Bins Use Rays to Recycle
Several of the nation’s top leaders in solar energy joined with lawmakers at the Capitol Wednesday, in a push for increased investment in the solar industry. Texas lags behind other states in solar infrastructure. The City of Austin is already putting some of that sunshine to use. A fleet of brand new solar-powered trash receptacles now speckle an eight-block stretch of Guadalupe near the UT Campus. They may take a little getting used to.
They’re called “BigBelly” bins. Tall and gray with separate compartments for recyclables and trash, the bins hold a lot of garbage. Jennifer Herber is with the City of Austin’s Solid Waste Services Department.
“They basically can compact about four regular trash cans worth of trash into one bag, so it makes it a lot more effective for our crews collecting,” Herber said.
Solar panels on top of the bins power a battery-operated masher that compacts the trash every time something is tossed in. The city hopes the compactors will eventually save thousands of dollars in fuel and manpower. That’s if people start using them.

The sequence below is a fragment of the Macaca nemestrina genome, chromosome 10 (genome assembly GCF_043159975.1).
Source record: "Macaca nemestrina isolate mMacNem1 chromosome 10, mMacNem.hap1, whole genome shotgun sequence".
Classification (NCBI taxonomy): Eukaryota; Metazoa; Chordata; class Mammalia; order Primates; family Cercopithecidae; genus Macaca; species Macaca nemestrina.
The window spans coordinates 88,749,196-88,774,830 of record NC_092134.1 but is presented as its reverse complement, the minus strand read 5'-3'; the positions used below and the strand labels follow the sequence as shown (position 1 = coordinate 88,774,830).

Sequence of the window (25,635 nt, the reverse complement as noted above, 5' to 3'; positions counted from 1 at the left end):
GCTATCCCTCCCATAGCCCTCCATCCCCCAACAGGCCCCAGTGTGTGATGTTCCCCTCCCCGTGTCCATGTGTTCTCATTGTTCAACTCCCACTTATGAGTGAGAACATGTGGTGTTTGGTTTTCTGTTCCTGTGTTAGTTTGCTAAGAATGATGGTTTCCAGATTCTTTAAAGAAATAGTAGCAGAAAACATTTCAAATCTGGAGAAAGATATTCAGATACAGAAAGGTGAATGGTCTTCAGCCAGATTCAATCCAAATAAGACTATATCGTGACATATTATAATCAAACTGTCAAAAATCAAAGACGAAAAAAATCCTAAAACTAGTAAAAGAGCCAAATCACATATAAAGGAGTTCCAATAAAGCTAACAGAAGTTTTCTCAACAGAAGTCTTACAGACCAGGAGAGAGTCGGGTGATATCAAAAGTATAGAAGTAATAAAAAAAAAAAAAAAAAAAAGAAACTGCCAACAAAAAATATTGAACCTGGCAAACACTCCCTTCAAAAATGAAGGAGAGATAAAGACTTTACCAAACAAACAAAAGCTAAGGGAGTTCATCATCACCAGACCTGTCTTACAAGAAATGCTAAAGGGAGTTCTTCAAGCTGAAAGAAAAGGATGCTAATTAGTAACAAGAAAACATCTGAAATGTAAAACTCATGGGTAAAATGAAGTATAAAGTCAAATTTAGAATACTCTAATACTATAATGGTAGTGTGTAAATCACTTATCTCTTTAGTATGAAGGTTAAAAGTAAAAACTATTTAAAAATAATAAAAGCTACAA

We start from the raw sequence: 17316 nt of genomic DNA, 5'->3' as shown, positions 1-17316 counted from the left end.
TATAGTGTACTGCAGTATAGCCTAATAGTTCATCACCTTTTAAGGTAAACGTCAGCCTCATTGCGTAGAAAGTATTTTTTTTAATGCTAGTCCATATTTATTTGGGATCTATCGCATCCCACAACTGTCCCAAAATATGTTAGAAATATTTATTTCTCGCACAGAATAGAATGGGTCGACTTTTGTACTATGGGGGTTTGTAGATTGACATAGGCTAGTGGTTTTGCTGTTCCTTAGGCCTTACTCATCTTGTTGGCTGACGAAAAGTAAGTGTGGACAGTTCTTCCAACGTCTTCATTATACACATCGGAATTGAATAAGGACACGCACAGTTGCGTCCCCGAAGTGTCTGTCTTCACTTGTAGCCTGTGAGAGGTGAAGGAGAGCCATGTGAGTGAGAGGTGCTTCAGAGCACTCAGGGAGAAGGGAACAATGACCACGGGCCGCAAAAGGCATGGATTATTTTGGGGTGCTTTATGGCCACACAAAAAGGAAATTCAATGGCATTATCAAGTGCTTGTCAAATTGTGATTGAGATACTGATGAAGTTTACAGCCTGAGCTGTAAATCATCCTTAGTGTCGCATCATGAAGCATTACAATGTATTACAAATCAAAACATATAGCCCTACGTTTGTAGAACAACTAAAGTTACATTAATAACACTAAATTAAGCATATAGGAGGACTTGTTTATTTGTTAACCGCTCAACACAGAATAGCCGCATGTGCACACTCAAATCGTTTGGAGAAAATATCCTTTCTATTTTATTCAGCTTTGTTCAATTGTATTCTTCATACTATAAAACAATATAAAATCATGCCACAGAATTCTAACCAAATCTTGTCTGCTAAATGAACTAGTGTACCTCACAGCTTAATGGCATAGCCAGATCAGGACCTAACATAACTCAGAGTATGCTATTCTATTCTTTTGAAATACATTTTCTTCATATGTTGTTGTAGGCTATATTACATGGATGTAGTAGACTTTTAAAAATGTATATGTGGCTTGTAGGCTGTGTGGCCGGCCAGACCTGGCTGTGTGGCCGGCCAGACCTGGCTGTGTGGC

“There’s definitely confusion about how to use the pull-down mechanism,” said Raleigh Postiglione, who operates a hot dog cart on the Drag, right next to one of the bins. She says people aren’t sure where to stick their trash.
“They look at it, sometimes just tuck trash into the little creases and corners of the cart because they don’t really understand what it is or how to use it,” Postiglione said.
UT student James Gibson has a theory about that.
“It doesn’t look like a trash can; that’s one reason. It’s not the simple circular, throw something in the top and then walk away type of trash can,” Gibson said. “Looks like there’s a lever you have to pull down. There are handles, different shaped slots. Sometimes human beings just think rather simply.”
A little farther down Guadalupe, UT student Alan McQuinn was getting the hang of those different shaped slots.
“Energy conservation and recycling all in one place, yeah!” McQuinn said.
As for that pull down handle.
“It’s pretty simple,” McQuinn said. “You just pull on it. I think people can definitely learn how to use it.”
Given a little time, the city thinks so too; potentially saving taxpayers money in the long haul.